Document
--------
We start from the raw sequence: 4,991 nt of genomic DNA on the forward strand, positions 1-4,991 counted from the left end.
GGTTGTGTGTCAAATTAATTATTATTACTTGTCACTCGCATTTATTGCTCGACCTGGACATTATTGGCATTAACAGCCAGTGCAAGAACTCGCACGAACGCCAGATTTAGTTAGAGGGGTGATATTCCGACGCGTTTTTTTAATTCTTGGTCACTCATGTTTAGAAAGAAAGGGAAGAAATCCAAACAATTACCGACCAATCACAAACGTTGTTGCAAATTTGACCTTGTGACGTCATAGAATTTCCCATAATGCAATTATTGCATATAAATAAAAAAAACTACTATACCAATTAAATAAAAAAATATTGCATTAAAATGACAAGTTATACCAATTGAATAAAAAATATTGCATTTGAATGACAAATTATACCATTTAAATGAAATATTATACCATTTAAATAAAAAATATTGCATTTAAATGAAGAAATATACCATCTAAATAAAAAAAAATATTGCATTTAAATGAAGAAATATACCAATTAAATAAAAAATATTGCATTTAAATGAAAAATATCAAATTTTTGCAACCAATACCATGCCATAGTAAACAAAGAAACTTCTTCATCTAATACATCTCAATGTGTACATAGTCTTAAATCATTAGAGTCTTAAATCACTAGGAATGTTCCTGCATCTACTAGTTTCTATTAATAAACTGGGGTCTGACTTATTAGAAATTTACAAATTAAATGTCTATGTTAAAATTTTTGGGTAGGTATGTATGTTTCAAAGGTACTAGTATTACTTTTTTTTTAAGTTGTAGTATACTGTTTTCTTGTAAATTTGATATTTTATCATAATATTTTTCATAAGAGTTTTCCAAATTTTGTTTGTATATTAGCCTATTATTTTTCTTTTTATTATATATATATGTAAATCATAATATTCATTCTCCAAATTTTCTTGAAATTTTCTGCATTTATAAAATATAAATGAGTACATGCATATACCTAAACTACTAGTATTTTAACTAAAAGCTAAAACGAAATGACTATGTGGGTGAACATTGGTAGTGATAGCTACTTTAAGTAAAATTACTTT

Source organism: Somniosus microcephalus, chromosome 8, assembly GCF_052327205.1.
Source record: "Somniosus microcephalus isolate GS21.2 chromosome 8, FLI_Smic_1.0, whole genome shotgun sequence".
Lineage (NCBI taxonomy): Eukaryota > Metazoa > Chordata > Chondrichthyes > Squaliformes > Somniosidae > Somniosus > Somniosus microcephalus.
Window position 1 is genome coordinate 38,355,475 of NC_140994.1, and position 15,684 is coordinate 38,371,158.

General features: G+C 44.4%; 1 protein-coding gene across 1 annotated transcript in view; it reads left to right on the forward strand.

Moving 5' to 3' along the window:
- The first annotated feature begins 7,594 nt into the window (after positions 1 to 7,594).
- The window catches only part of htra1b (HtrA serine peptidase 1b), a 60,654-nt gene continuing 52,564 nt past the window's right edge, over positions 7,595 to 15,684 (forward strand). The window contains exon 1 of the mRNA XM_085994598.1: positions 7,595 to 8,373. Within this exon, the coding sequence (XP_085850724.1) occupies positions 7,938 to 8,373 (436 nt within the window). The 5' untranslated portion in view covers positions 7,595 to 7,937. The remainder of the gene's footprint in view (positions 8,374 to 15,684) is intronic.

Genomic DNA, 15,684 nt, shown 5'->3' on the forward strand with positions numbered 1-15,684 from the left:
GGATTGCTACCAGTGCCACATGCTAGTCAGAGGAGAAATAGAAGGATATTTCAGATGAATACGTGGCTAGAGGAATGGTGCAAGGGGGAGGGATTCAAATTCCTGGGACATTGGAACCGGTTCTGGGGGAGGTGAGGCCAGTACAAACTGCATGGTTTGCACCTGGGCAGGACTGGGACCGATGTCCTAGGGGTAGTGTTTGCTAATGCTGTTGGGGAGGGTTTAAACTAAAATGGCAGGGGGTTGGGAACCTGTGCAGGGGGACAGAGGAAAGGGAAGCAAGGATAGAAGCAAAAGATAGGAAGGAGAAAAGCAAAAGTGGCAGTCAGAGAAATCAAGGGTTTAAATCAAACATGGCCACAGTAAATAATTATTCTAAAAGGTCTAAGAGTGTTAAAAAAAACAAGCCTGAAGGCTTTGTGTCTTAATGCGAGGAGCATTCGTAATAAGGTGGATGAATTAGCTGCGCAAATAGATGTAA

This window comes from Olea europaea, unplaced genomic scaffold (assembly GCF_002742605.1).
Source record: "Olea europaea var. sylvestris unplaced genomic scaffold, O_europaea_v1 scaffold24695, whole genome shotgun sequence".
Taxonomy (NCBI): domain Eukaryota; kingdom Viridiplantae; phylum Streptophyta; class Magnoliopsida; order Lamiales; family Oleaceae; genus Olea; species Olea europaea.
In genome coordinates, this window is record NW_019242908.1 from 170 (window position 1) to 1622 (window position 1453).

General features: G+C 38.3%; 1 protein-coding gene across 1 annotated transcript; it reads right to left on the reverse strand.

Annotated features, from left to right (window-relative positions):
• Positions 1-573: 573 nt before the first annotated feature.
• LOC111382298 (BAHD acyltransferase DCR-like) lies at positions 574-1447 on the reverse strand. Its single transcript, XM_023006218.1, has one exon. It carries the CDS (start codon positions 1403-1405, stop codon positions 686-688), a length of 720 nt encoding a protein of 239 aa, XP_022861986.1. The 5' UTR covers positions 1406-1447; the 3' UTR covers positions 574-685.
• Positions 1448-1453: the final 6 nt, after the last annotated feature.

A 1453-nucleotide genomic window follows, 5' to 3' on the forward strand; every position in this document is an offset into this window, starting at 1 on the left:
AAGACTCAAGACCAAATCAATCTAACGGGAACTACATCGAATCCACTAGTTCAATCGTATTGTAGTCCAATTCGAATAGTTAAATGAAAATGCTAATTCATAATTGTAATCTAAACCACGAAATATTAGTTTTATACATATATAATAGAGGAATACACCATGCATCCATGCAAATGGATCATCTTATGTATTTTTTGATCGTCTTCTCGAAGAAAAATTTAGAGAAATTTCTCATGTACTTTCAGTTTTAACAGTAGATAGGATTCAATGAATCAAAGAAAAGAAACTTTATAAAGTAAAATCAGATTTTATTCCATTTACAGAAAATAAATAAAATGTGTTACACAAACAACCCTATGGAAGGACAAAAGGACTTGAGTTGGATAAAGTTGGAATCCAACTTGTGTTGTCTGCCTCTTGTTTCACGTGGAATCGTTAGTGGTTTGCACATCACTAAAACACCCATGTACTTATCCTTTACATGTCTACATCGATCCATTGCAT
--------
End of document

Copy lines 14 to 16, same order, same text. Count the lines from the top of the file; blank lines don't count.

Source record: "Olea europaea var. sylvestris unplaced genomic scaffold, O_europaea_v1 scaffold24695, whole genome shotgun sequence".
Taxonomy (NCBI): domain Eukaryota; kingdom Viridiplantae; phylum Streptophyta; class Magnoliopsida; order Lamiales; family Oleaceae; genus Olea; species Olea europaea.
In genome coordinates, this window is record NW_019242908.1 from 170 (window position 1) to 1622 (window position 1453).